“They would try as much as possible to kick the can down the road with respect to Greek sovereign debt and if they can do that, they will. I can’t imagine that we will get an agreement on the Greek debt reduction next week. If you really are serious about getting the Greek economy back on its feet and also about Greece staying in the eurozone, you need to cancel its sovereign debt. It is as simple as that. Otherwise, they would keep contracting, more people would be laid off work, and they won’t be able to raise their tax revenue. That is the only way”.
Well, I am not surprised that RBS failed so spectacularly when it has executives saying such nonsense!
So far, the level of sovereign debt has had exactly zero to do with Greece’s recession/depression. Why? Because every single cent of Greek debt service has been paid by foreign creditors. They have basically paid out of their left pockets what they collected with their right pockets. Every profit they took on lending margins and guarantee fees, they have paid to themselves. What is the evidence for that? A primary deficit is the evidence because a primary deficit means that one has to borrow in order to pay interest.
If Greece’s debt had been 100% forgiven 2-1/2 years ago, the country would still have required very substantial Fresh Money. Now one could argue that, if Greece hadn’t had any debt 2-1/2 years ago, it could have borrowed Fresh Money in capital markets. Correct, but all that would have meant is that the borrowing wheel would have been put into motion once again with you-know-what-kind-of-results in 10 years from now.
It is the Fresh Money requirement which made Greece dependent on the Troika. That Fresh Money requirement has now been reduced significantly: the primary budget balance is approaching break-even and the current account is approaching tolerable levels. Everything fine now?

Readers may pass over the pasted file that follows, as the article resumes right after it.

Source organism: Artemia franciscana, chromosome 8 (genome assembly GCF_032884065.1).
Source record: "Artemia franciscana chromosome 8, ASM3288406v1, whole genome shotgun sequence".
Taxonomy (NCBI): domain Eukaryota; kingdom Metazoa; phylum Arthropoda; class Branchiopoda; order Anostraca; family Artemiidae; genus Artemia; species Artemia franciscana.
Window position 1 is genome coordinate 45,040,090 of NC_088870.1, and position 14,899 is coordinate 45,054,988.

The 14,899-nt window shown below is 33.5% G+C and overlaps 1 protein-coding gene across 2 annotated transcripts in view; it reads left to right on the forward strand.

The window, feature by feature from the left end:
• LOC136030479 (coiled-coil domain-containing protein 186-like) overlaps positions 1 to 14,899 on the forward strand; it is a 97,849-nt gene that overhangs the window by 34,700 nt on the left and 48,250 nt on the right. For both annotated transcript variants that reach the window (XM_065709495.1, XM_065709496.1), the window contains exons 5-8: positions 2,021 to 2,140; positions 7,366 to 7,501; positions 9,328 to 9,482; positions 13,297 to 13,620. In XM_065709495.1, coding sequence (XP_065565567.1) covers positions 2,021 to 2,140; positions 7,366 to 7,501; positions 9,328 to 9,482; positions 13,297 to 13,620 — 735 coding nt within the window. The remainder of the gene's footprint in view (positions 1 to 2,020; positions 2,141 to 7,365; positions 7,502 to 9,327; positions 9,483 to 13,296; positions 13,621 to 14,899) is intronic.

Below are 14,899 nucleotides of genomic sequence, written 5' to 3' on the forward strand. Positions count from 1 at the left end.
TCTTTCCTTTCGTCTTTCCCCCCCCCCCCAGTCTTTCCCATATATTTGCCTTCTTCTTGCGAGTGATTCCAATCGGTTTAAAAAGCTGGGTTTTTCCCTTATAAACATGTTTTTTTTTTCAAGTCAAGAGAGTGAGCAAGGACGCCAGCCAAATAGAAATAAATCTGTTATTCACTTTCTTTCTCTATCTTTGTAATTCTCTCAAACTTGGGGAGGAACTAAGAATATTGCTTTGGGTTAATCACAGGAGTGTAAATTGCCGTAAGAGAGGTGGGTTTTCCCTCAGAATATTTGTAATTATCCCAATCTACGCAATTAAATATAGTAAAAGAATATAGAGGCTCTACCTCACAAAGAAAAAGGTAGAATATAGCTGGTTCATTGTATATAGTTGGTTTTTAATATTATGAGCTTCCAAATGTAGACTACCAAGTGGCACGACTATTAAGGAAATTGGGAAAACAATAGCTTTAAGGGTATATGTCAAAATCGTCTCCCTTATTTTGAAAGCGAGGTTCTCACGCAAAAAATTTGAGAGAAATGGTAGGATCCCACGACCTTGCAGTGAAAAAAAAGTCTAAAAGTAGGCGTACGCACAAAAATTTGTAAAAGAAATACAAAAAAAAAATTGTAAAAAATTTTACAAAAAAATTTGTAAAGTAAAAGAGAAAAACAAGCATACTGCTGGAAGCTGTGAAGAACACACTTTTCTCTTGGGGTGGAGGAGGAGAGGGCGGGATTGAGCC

No! The price for all of this has been over one million unemployed. This would suggest that the structure of the Greek economy is still such that it can only employ its people if it gets new funding from abroad all that time. Since the latter is more or less out of a question, the Greek economy has to be restructured in such a way that more employment is generated without new funding from abroad. Only more domestic manufacturing, also for exports, can solve that problem (i. e. create new jobs).
Thus, instead of forgiving all the debt and hoping that things will be fine (which they wouldn’t be), all resources should be devoted to the issue of how Greece can increase its manufacturing. That should be the top priority, and not the playing around with abstract ‘debt sustainability’ ratios. It is the ‘economic sustainability’ which counts in the first place.
If it were necessary to put all of Greece’s debt service on hold for, say, 10 years in order to achieve that, then this should be done. Only if and when Greece reaches ‘economic sustainability’ is the right time to talk about debt forgiveness.
Put differently, debt service should be put on hold for, say, 10 years with the proviso that this time is indeed used to achieve ‘economic sustainability’. The incentive for Greece’s doing that should be the commitment that, once ‘economic sustainability’ is reached, the debt will be restructured/forgiven in such a way that it becomes sustainable.